You don’t see this in your typical science fiction space Western movie, but the fact is that stuff wears out and breaks. People traveling to Mars aren’t going to be able to carry enough spare parts to fix everything; they’re going to need a way to fabricate devices on the fly, so to speak. And that’s what researchers at the Universities Space Research Association at NASA Ames Research Center have been working on.
They have developed a plasma jet printer that uses plasma to spray tiny semiconductor materials on to substrates. The exciting news is that these materials can be “printed” onto textiles or paper, creating flexible electronic circuits. These can include sensors, which could be used to detect specific molecules including important biomarkers. The resulting structures are so tiny that they require X-ray spectroscopy to analyze their characteristics, including their chemical makeup. As it turns out, the voltage and the flow of the plasma jet have an impact on the quality of the circuits produced, and the researchers are working to refine the process so that they can produce the desired results consistently.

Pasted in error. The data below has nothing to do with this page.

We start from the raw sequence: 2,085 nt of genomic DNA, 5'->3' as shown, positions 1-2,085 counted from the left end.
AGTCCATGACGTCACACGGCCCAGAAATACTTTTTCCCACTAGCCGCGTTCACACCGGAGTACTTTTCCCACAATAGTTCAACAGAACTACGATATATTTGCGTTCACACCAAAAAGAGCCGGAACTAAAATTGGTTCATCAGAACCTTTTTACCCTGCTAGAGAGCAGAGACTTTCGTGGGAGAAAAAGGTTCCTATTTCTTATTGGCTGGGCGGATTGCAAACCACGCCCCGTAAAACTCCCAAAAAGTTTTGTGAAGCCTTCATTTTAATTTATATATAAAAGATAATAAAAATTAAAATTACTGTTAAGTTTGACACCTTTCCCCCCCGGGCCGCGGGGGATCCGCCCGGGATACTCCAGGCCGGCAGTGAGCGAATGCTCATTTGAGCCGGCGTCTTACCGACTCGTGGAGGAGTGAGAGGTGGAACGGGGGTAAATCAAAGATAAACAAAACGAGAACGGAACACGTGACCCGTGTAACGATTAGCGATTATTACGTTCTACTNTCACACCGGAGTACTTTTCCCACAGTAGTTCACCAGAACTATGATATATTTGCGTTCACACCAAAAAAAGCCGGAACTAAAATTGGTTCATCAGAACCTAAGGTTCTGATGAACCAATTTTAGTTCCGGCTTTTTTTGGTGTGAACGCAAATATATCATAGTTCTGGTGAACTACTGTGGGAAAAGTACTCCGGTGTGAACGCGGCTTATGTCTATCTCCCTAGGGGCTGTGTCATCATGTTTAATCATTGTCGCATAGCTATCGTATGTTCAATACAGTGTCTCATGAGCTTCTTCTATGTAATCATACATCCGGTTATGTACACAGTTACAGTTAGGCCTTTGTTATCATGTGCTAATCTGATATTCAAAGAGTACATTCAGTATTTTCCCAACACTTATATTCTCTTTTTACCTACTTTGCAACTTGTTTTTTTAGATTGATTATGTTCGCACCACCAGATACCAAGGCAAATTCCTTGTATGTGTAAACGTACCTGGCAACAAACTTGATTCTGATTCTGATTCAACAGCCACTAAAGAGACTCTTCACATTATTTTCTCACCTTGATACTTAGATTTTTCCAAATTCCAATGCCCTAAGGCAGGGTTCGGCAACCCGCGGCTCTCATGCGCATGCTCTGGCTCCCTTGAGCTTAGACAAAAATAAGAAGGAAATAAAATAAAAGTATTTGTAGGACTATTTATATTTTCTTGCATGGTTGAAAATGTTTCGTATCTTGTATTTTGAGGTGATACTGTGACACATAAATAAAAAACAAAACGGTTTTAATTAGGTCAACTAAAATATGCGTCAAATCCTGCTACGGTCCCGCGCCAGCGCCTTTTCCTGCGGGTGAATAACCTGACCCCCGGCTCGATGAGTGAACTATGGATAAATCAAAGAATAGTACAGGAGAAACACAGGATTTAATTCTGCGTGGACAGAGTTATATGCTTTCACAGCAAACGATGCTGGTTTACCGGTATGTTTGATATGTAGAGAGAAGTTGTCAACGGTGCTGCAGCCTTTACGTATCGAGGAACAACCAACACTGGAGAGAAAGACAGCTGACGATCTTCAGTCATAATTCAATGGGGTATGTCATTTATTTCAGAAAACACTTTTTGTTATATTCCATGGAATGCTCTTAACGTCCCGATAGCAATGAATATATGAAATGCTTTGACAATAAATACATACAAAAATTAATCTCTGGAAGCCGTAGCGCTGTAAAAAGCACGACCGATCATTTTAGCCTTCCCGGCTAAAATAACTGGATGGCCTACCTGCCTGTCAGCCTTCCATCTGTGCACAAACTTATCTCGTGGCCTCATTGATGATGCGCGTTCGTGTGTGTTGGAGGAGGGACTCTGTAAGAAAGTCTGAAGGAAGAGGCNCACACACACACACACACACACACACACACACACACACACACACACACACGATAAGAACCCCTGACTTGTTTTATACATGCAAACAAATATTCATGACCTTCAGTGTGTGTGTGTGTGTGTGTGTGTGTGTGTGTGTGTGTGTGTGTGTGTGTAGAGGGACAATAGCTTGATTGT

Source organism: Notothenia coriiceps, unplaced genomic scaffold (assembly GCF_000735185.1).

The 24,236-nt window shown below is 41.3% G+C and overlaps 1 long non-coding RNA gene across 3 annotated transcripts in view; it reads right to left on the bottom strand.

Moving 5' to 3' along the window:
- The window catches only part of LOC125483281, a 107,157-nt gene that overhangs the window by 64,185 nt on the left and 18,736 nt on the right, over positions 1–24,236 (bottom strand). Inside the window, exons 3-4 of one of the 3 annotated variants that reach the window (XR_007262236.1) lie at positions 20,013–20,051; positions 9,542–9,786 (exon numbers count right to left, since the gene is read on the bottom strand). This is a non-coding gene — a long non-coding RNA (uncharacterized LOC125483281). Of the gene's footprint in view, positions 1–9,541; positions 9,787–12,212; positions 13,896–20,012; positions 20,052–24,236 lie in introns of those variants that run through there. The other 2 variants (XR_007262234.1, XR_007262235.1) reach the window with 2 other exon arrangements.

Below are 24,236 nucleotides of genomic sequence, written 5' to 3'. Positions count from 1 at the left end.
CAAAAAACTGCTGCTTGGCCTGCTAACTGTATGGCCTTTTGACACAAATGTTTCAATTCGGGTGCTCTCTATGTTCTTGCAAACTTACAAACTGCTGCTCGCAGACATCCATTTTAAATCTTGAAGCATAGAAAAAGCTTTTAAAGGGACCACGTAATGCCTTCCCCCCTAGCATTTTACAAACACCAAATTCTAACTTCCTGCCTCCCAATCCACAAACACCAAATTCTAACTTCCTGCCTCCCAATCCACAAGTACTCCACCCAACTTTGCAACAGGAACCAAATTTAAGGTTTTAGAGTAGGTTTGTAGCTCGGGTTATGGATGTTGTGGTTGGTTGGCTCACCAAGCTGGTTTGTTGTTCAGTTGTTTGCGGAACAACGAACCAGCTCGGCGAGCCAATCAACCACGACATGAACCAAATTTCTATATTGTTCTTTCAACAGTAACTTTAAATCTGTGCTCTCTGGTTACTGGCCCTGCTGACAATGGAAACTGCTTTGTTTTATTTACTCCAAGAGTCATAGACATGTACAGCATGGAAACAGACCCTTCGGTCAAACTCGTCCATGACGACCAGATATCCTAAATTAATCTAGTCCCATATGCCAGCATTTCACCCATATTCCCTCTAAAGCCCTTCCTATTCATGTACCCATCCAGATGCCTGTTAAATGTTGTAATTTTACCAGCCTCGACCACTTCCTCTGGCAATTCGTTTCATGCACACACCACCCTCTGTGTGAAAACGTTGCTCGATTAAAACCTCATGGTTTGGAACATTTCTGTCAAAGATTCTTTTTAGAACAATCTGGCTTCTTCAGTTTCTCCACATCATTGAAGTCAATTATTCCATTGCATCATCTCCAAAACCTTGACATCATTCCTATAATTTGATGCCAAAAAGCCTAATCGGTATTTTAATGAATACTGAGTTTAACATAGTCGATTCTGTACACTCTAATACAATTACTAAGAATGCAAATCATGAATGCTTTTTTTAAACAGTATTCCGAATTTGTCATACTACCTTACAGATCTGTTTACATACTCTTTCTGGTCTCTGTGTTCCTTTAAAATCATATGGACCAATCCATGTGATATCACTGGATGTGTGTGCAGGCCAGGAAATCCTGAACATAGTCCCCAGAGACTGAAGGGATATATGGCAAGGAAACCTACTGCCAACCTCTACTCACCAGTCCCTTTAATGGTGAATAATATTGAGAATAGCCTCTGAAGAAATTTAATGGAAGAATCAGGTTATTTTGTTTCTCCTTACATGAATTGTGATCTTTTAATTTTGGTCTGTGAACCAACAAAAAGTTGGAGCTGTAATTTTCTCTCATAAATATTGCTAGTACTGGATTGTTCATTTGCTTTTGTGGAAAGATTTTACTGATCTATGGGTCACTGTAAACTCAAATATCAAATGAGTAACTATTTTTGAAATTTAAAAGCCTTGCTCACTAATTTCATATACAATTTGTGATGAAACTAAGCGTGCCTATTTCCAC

The plasma printing process has advantages over other approaches, including its ability to create extremely fine structures. And it works at low temperatures that won’t damage cloth or paper substrates. While it is designed for use by space travelers, it would appear that the technology could have plenty of Earth-bound applications as well.